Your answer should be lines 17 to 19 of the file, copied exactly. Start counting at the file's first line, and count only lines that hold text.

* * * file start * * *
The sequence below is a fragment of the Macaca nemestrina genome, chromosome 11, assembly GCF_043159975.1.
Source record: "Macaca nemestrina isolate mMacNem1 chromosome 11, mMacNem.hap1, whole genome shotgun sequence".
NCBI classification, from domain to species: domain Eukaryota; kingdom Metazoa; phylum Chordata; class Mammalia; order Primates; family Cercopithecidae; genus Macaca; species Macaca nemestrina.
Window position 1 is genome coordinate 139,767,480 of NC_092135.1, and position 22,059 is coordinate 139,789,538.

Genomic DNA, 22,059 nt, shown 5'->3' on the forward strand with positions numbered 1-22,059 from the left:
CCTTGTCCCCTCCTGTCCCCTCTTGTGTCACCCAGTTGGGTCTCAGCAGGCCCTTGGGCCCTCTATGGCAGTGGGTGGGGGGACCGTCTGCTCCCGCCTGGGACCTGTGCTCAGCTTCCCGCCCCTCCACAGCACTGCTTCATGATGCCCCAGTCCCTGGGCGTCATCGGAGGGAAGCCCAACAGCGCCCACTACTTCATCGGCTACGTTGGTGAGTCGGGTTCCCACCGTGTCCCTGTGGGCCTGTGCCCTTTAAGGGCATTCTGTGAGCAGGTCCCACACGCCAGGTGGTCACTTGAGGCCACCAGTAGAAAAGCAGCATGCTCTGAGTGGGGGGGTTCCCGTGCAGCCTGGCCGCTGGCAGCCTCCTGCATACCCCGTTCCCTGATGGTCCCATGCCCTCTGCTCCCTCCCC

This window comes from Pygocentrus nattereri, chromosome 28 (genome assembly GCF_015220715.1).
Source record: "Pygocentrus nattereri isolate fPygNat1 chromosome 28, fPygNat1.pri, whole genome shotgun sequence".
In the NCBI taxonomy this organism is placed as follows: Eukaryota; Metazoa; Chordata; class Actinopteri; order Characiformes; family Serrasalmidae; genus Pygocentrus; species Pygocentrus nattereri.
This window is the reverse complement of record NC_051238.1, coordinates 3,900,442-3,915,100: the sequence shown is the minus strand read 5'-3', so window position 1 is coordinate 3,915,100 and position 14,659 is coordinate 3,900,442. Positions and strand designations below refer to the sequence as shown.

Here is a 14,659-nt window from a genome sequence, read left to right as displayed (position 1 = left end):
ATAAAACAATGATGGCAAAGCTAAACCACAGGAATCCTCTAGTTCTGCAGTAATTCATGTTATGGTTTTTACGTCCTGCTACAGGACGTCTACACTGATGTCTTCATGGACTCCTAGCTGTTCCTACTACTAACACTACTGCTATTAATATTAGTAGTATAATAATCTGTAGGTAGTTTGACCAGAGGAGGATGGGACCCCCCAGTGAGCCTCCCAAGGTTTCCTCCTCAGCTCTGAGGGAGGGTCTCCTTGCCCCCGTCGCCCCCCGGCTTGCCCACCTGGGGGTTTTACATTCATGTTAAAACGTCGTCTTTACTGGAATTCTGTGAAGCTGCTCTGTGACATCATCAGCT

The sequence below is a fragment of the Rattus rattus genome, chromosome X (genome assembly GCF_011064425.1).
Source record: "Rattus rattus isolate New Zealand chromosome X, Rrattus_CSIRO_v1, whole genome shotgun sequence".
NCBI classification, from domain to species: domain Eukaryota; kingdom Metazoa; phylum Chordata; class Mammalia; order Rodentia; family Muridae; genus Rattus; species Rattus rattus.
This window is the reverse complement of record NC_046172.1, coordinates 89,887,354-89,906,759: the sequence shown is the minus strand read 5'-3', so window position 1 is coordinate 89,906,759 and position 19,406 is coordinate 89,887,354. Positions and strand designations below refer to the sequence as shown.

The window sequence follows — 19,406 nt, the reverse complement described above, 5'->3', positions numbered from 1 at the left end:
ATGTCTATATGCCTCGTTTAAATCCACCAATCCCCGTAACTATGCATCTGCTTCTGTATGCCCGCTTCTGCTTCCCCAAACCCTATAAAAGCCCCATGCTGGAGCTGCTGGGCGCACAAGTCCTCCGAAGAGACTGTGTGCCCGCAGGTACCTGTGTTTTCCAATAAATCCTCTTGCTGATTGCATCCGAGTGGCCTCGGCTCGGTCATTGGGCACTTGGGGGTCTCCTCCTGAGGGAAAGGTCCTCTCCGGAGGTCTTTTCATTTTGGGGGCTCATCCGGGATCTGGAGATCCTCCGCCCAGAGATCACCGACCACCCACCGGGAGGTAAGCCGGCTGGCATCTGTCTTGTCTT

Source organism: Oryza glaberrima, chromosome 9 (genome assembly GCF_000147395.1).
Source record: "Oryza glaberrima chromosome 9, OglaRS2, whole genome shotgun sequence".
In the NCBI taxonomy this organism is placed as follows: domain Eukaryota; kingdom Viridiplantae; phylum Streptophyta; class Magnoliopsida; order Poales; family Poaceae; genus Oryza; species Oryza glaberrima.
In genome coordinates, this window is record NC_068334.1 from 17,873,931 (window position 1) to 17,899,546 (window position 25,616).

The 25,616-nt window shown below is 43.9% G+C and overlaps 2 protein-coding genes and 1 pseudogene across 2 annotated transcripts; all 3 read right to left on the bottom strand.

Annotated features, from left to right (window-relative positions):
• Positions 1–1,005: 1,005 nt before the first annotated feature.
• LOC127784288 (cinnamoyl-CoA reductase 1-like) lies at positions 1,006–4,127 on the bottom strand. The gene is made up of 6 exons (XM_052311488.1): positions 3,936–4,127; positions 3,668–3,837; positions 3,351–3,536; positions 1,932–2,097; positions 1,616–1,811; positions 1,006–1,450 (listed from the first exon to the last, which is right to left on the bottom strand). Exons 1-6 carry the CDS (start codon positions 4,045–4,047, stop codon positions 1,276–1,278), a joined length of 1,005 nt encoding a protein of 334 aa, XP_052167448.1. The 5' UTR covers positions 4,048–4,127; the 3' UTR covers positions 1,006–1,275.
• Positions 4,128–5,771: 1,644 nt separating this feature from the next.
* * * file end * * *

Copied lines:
The window sequence follows — 19,406 nt, the reverse complement described above, 5'->3', positions numbered from 1 at the left end:
ATGTCTATATGCCTCGTTTAAATCCACCAATCCCCGTAACTATGCATCTGCTTCTGTATGCCCGCTTCTGCTTCCCCAAACCCTATAAAAGCCCCATGCTGGAGCTGCTGGGCGCACAAGTCCTCCGAAGAGACTGTGTGCCCGCAGGTACCTGTGTTTTCCAATAAATCCTCTTGCTGATTGCATCCGAGTGGCCTCGGCTCGGTCATTGGGCACTTGGGGGTCTCCTCCTGAGGGAAAGGTCCTCTCCGGAGGTCTTTTCATTTTGGGGGCTCATCCGGGATCTGGAGATCCTCCGCCCAGAGATCACCGACCACCCACCGGGAGGTAAGCCGGCTGGCATCTGTCTTGTCTT

Source organism: Oryza glaberrima, chromosome 9 (genome assembly GCF_000147395.1).